Yesterday, I caught the bus to work for the first time in over three years. I've been thinking about doing this for the last couple of weeks, as the multi-storey where I park has just put it's prices up to a level which I'm finding difficult to justify. As if they'd somehow read my thoughts, the local bus company posted a timetable through my letterbox last week, along with a letter containing a voucher for a day's free travel on the bus - a 'taster Tuesday', if you will. I would, and I did.
My intention was to buy a metrocard from the bus station, so that I could start using the bus on a daily basis, leaving the car at home and saving myself a considerable amount of money. But all it took was a surly jobsworth in the Metro information office to change my mind. In fairness, she was trying to save me even more money by pointing out an alternative to the metrocard, but as someone who has to think about things for days before I do them, and who is easily confused, I could've done without her throwing me that particular curveball. "Oh," I said, "I thought I was coming here just to buy a metrocard... I didn't realise there was an alternative... I'll have to go away and think about that.." I'm kind of not surprised she's a surly jobsworth if she has to deal with people like me every day.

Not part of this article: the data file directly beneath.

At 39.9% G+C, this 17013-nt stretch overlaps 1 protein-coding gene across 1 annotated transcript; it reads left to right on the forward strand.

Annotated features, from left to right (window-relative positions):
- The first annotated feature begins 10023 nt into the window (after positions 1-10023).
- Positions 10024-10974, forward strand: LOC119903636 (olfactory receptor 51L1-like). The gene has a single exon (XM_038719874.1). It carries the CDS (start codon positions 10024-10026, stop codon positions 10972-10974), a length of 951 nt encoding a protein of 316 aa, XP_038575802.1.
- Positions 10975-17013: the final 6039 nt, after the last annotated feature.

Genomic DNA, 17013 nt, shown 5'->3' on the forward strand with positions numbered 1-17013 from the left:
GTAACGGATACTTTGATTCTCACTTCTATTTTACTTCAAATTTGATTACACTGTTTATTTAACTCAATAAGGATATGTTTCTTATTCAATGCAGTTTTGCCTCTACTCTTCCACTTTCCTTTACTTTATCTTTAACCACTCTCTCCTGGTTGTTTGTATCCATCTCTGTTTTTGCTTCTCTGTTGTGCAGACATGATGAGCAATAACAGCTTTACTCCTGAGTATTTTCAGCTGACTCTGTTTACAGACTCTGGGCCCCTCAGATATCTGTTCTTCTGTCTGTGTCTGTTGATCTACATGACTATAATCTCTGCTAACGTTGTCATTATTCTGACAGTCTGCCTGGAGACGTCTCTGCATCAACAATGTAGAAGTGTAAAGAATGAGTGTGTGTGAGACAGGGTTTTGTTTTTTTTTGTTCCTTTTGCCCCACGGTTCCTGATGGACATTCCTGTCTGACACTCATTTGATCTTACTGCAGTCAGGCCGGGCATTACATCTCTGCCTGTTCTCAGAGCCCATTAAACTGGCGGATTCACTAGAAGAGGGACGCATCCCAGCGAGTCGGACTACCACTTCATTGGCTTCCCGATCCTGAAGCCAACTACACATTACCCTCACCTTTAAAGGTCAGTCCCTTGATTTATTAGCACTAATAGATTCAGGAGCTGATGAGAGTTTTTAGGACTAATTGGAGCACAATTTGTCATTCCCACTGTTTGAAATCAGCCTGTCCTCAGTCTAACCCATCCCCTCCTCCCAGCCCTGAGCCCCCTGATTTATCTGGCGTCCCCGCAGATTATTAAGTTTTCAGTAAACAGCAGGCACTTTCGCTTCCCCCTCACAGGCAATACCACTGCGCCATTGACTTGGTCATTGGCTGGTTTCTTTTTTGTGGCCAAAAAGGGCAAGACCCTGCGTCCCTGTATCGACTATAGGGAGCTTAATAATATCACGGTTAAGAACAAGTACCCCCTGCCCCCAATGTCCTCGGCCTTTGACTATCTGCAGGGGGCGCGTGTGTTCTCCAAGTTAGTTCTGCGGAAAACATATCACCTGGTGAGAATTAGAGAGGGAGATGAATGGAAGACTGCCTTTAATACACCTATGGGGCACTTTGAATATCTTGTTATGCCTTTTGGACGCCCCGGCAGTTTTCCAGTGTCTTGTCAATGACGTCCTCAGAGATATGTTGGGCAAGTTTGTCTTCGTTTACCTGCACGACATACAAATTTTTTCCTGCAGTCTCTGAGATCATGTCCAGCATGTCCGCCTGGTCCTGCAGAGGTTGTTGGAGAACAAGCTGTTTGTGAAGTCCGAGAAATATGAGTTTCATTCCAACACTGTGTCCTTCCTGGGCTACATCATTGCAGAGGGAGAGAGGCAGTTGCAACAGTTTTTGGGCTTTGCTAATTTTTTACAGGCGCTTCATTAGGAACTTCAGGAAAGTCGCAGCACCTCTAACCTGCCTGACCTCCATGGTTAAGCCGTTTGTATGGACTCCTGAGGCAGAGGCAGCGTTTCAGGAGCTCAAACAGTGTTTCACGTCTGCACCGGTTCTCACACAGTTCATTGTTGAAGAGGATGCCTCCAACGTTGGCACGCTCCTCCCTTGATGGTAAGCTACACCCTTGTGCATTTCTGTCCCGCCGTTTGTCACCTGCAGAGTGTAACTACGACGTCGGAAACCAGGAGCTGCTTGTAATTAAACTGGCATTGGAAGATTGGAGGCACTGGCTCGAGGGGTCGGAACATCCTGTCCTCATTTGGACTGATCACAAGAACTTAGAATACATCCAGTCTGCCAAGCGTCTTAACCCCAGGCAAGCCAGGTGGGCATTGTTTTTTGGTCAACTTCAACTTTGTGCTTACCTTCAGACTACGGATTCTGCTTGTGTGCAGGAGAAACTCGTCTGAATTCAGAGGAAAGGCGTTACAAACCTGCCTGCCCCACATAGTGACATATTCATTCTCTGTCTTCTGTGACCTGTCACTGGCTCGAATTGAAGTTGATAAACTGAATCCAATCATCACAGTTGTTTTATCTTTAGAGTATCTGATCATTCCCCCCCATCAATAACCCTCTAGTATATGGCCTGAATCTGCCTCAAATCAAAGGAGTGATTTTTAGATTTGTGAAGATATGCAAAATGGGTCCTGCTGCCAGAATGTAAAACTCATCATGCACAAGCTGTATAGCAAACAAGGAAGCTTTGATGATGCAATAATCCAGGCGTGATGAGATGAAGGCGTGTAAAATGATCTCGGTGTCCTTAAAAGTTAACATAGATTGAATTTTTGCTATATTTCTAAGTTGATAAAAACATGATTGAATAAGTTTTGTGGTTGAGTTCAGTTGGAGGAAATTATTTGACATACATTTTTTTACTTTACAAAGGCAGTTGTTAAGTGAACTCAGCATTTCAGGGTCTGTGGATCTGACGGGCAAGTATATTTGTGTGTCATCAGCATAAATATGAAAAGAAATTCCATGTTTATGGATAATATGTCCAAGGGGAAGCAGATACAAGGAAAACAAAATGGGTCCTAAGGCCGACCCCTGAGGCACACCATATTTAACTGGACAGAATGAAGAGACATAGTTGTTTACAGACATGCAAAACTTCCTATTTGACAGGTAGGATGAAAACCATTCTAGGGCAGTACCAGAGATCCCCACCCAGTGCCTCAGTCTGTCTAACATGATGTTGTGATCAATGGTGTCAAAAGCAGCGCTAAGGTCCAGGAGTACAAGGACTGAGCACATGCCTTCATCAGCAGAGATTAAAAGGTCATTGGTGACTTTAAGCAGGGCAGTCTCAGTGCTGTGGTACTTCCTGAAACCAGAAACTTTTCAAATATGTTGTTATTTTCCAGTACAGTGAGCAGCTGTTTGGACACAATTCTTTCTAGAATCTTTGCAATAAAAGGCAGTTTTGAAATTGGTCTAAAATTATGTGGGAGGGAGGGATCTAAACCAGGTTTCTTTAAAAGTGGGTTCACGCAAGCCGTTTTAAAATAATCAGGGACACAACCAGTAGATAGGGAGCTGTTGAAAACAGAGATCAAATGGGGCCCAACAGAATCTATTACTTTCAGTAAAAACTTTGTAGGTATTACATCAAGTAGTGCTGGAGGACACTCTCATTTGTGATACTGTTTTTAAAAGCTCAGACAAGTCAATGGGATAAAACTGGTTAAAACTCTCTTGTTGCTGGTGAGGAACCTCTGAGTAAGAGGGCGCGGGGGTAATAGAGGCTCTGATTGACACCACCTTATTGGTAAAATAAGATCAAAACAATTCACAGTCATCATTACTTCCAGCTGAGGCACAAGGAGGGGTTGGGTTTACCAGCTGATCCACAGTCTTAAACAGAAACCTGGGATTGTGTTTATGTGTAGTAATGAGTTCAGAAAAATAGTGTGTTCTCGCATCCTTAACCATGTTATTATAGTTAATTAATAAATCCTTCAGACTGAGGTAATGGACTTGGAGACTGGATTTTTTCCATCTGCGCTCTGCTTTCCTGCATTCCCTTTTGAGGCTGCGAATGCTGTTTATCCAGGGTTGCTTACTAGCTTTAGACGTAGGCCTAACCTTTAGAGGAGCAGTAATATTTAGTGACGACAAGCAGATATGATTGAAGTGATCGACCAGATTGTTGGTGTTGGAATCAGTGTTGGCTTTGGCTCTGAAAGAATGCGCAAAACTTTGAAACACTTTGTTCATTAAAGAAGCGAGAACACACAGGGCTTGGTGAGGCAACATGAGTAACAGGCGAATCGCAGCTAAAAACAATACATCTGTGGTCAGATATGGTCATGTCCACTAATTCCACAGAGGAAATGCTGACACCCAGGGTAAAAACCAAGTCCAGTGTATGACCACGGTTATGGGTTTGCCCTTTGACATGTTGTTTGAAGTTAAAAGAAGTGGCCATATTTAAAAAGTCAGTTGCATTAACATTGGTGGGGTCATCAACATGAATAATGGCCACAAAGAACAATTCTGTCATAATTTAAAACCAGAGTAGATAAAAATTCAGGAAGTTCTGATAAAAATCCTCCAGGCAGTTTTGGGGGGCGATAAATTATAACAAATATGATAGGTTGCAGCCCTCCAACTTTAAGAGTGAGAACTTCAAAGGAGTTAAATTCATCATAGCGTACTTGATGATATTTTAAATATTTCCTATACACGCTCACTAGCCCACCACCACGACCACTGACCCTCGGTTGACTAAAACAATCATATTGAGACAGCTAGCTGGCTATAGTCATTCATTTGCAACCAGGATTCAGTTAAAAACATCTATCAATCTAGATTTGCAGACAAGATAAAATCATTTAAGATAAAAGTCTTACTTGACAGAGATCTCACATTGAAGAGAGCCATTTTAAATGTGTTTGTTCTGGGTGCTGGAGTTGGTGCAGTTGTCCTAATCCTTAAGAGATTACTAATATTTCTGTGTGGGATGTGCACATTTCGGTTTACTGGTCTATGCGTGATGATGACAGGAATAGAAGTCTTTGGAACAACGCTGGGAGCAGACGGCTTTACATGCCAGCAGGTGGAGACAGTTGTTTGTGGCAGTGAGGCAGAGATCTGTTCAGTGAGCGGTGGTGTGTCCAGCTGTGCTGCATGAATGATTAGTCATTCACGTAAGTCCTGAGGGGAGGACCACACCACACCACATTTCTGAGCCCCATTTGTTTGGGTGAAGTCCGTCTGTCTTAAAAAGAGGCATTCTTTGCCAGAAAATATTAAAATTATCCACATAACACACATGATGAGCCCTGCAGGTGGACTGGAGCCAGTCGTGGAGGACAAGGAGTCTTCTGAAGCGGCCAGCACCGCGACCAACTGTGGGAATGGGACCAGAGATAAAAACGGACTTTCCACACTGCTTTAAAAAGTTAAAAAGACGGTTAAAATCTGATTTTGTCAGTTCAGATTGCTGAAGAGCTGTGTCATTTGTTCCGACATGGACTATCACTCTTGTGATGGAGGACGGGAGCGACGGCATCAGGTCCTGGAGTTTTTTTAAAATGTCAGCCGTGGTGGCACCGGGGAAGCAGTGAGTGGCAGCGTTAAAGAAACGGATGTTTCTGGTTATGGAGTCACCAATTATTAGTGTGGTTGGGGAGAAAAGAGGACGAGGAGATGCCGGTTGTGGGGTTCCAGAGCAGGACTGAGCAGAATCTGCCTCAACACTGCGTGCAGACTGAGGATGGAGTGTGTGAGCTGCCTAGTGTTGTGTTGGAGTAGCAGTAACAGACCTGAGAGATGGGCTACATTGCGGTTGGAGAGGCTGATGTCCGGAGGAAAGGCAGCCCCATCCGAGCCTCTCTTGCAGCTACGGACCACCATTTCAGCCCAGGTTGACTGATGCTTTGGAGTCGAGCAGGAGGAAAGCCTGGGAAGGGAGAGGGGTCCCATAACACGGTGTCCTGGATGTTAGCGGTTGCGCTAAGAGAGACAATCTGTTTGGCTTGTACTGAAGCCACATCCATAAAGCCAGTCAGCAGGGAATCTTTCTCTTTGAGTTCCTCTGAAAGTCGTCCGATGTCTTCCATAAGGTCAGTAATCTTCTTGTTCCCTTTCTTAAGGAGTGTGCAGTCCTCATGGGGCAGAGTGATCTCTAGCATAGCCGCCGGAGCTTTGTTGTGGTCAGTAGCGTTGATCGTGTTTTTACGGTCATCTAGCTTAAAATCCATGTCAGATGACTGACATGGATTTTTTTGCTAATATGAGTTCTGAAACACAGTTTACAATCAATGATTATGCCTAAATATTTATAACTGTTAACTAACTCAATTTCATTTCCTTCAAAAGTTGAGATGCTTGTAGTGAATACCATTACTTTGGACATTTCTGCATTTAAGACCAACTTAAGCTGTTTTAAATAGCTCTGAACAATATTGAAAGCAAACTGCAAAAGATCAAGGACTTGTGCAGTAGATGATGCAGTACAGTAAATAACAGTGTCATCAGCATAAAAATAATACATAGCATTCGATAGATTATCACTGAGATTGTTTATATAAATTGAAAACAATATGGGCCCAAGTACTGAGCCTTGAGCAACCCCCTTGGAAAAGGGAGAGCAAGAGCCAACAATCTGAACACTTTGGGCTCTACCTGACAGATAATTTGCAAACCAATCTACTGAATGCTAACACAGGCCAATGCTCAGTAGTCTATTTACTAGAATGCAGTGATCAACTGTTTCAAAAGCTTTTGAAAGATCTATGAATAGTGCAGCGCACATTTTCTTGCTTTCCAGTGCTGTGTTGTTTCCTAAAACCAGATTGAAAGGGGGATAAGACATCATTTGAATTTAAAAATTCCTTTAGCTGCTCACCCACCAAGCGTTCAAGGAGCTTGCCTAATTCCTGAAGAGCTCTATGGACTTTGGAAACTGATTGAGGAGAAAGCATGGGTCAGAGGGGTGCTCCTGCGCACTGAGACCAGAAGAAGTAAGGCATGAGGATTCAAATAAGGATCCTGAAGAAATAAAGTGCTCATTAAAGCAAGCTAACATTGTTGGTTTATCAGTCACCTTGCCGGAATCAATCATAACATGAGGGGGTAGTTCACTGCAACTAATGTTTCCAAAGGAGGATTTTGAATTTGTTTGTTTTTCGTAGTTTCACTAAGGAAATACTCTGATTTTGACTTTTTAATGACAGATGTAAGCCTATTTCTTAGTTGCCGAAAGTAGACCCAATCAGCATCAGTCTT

Another advantage to getting the bus would be that I'd have quite a long walk from the bus station to my place of work, and back in the afternoon, and God knows, I could do with the exercise. So out of curiosity about how far that is/how many steps, I attached my pedometer to my waistband, and off I strode. It's not an expensive pedometer. In fact, I think it was the cheapest one in the Argos catalogue. So it's kind of sensitive, but not in a good way. I suspect it added steps on every time the bus went over a bump in the road. So, based on no mathematical reasoning whatsoever, I decided that I would allow a margin of error of 50 steps throughout the day.
Arriving at work, it informed me that I'd done 419 steps, which seemed reasonable enough. I have a desk job so I wasn't expecting to do much walking throughout the day, but after a while I noticed that it didn't seem to be changing at all, even with the few steps I was taking to the printer, which is in another office. So, on my next loo visit, I decided to count the steps in my head. I got to around 60 before being distracted and losing count, but on checking the pedometer the figure hadn't changed at all. The fairly obvious moral to this story is: you get what you pay for.
All in all, the free bus journey wasn't exactly a resounding success. I didn't get my metrocard, which I'd been planning for some time, and instead am faced with having to make even more decisions and carry out further research into what would be the best option. And I've also no idea how many steps I did in the day. And in the meantime, I'm back to travelling to work by car, paying the daily fee in a haze of denial and telling myself it's not for much longer...